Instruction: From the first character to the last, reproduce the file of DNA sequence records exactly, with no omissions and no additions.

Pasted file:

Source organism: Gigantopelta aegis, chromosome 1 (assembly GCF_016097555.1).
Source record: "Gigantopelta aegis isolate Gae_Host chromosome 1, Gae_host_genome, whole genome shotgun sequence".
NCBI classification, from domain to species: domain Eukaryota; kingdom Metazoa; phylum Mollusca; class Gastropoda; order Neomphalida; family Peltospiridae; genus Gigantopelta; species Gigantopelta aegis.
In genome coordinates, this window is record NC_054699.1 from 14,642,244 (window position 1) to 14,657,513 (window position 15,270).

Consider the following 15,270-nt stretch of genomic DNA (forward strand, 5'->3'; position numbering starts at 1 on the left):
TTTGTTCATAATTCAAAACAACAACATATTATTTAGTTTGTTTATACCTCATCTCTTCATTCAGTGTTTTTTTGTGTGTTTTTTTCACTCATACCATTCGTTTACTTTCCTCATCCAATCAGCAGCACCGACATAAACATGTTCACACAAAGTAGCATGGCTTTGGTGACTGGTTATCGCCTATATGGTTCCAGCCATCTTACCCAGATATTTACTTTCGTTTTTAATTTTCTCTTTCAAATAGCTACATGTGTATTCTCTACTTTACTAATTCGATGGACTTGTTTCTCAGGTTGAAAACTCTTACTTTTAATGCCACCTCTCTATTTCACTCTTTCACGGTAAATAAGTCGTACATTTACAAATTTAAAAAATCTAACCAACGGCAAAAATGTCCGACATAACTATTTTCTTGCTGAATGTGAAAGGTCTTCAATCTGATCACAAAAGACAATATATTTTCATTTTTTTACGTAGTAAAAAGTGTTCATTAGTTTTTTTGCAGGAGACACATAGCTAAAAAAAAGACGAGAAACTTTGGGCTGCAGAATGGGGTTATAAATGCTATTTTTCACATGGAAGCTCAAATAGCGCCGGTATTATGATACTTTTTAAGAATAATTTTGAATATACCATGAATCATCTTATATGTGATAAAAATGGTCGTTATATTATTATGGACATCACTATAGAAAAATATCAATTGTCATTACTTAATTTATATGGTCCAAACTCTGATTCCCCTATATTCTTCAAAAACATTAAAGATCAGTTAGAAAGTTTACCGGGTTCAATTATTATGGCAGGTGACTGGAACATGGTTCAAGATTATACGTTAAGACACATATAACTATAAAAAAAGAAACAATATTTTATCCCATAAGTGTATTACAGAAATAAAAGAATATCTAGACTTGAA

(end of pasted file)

Source organism: Gigantopelta aegis, chromosome 1 (assembly GCF_016097555.1).
Source record: "Gigantopelta aegis isolate Gae_Host chromosome 1, Gae_host_genome, whole genome shotgun sequence".
NCBI classification, from domain to species: domain Eukaryota; kingdom Metazoa; phylum Mollusca; class Gastropoda; order Neomphalida; family Peltospiridae; genus Gigantopelta; species Gigantopelta aegis.
In genome coordinates, this window is record NC_054699.1 from 14,642,244 (window position 1) to 14,657,513 (window position 15,270).

Consider the following 15,270-nt stretch of genomic DNA (forward strand, 5'->3'; position numbering starts at 1 on the left):
TTTGTTCATAATTCAAAACAACAACATATTATTTAGTTTGTTTATACCTCATCTCTTCATTCAGTGTTTTTTTGTGTGTTTTTTTCACTCATACCATTCGTTTACTTTCCTCATCCAATCAGCAGCACCGACATAAACATGTTCACACAAAGTAGCATGGCTTTGGTGACTGGTTATCGCCTATATGGTTCCAGCCATCTTACCCAGATATTTACTTTCGTTTTTAATTTTCTCTTTCAAATAGCTACATGTGTATTCTCTACTTTACTAATTCGATGGACTTGTTTCTCAGGTTGAAAACTCTTACTTTTAATGCCACCTCTCTATTTCACTCTTTCACGGTAAATAAGTCGTACATTTACAAATTTAAAAAATCTAACCAACGGCAAAAATGTCCGACATAACTATTTTCTTGCTGAATGTGAAAGGTCTTCAATCTGATCACAAAAGACAATATATTTTCATTTTTTTACGTAGTAAAAAGTGTTCATTAGTTTTTTTGCAGGAGACACATAGCTAAAAAAAAGACGAGAAACTTTGGGCTGCAGAATGGGGTTATAAATGCTATTTTTCACATGGAAGCTCAAATAGCGCCGGTATTATGATACTTTTTAAGAATAATTTTGAATATACCATGAATCATCTTATATGTGATAAAAATGGTCGTTATATTATTATGGACATCACTATAGAAAAATATCAATTGTCATTACTTAATTTATATGGTCCAAACTCTGATTCCCCTATATTCTTCAAAAACATTAAAGATCAGTTAGAAAGTTTACCGGGTTCAATTATTATGGCAGGTGACTGGAACATGGTTCAAGATTATACGTTAAGACACATATAACTATAAAAAAAGAAACAATATTTTATCCCATAAGTGTATTACAGAAATAAAAGAATATCTAGACTTGAA